Go Down

Topic: DIY EBOW to control LED brightness! (Read 2325 times) previous topic - next topic

dataplex

hi guys

i am making an electromagnetic instrument, - basically a harp with 12 ebows on 36 strings. the ebows drive the strings, and are triggered with an arduino.

here is the prototype driving strings on a piano (i am currently building the harp)http://vimeo.com/32643008

i have worked everything out, but i really want to add a neat feature to the device. i would like to add an amber LED to each ebow, which brightness is controlled by the volume of the input signals coil.

here is the schematic i based my ebows on::


so, when a string is vibrating - the signal of the pick-up coil controls the brightness of the led.

can the LM386 drive a single LED by default? how would i implement this into the circuit? whats the most simple way to do this?

thanks!!
all the best
Ășlfur
-------http://ulfurhansson.com/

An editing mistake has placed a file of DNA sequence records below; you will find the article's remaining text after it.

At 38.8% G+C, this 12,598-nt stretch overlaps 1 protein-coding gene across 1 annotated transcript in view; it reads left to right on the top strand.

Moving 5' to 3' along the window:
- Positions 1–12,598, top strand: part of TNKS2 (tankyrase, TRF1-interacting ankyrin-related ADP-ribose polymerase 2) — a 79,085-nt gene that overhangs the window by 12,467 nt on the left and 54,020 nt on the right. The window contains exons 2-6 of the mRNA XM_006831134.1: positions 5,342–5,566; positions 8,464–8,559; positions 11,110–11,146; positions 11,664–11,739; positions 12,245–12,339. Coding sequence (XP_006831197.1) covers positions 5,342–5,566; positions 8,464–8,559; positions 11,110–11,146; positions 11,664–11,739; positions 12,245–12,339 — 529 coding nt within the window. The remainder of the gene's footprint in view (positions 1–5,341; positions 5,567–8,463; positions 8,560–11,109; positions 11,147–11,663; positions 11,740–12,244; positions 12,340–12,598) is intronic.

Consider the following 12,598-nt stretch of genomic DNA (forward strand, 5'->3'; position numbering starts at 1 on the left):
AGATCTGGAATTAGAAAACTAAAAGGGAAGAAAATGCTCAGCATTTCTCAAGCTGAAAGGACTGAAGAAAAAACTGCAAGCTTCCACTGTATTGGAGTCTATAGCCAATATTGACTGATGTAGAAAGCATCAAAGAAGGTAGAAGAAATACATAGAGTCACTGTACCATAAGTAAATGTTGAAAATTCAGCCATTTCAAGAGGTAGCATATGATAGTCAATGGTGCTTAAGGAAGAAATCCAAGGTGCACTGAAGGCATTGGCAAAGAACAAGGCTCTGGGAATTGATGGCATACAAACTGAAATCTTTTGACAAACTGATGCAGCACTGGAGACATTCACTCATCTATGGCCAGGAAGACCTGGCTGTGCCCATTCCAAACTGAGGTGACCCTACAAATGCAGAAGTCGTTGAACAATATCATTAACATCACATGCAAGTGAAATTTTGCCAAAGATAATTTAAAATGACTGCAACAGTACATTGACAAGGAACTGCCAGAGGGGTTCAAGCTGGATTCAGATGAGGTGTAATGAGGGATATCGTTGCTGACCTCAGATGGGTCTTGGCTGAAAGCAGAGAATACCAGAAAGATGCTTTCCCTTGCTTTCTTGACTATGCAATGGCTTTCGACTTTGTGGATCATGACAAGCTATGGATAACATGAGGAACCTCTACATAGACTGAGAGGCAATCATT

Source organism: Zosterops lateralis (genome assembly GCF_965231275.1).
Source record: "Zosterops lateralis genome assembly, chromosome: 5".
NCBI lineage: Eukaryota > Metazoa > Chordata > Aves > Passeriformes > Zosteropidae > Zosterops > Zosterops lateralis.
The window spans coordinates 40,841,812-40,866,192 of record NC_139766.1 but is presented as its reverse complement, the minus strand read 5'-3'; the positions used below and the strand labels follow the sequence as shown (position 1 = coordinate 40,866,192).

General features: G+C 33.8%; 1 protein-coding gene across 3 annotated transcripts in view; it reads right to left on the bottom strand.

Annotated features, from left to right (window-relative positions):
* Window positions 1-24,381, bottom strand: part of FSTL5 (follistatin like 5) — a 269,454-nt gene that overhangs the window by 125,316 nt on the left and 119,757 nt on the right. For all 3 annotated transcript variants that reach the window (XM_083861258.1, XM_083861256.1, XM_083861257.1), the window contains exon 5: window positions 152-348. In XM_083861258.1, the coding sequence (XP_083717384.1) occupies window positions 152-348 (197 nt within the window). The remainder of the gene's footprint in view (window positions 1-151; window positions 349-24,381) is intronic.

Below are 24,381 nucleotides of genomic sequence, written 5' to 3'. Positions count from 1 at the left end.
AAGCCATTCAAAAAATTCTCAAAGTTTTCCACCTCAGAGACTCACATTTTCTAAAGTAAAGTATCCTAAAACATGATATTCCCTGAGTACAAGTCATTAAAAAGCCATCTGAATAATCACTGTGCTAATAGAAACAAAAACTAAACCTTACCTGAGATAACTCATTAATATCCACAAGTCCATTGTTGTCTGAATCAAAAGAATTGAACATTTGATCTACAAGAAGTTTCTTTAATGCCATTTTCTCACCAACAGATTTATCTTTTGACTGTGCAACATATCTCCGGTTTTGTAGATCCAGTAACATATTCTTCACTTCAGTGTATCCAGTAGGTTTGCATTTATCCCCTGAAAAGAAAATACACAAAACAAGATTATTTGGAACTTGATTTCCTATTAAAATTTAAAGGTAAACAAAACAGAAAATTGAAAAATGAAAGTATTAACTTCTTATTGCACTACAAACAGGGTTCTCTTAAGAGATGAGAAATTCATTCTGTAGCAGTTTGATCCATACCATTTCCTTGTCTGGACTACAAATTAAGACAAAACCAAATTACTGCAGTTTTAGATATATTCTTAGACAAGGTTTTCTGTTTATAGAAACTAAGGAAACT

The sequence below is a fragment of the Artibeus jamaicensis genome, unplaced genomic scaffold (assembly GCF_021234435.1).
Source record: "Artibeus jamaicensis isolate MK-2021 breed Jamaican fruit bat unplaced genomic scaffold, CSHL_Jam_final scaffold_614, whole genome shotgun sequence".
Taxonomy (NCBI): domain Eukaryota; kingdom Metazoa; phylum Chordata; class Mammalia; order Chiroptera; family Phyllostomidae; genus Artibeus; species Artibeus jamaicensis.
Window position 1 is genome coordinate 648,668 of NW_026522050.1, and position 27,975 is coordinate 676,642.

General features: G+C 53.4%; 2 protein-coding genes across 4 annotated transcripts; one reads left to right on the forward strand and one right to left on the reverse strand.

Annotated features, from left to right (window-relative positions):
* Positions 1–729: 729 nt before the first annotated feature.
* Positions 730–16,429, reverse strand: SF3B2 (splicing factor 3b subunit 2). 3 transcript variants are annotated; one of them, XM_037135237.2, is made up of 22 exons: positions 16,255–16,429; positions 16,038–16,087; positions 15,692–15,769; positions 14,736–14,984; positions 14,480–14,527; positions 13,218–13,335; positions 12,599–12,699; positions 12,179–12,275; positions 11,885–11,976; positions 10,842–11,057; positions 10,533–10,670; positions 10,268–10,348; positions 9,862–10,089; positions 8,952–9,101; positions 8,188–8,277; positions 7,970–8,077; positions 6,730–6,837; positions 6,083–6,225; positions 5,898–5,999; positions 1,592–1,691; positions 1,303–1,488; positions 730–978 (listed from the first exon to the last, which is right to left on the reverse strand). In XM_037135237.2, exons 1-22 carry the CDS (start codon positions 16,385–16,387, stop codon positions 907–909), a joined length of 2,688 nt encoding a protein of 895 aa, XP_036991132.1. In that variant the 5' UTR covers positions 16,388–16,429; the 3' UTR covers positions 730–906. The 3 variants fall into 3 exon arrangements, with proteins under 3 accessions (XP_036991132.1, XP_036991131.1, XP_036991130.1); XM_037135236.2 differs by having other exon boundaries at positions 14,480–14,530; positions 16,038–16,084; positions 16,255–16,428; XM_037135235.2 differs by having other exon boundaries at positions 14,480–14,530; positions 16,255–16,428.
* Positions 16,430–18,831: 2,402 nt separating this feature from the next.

DVDdoug

That should work.   An LED is only going to need something like 50mW.

You'll need to make sure you are driving the 386 hard-enough to get the maximum voltage out of it.  (There is no level/gain control in your schematic.) 

Since the output is capacitively-coupled AC, your peak voltage will be slightly less than half of the power supply to the 386.  And since an LED only lights-up during 1/2 of the AC cycle, you'll need to give it more current (than you would with DC) or accept less-brightness.

I'm thinking you'll need a series resistor of around 100 ohms (but, do you own calculations & experiments).  And check the peak reverse voltage for the LED.    It's probably a good idea to put a reversed diode (or a reversed LED) across the LED to protect it from reverse voltage during the negative-half of the AC voltage swing.

dataplex



i am still a novice at electronics.. but - does this make any sense?

any help would be greatly appreciated!
thanks
-------http://ulfurhansson.com/

Go Up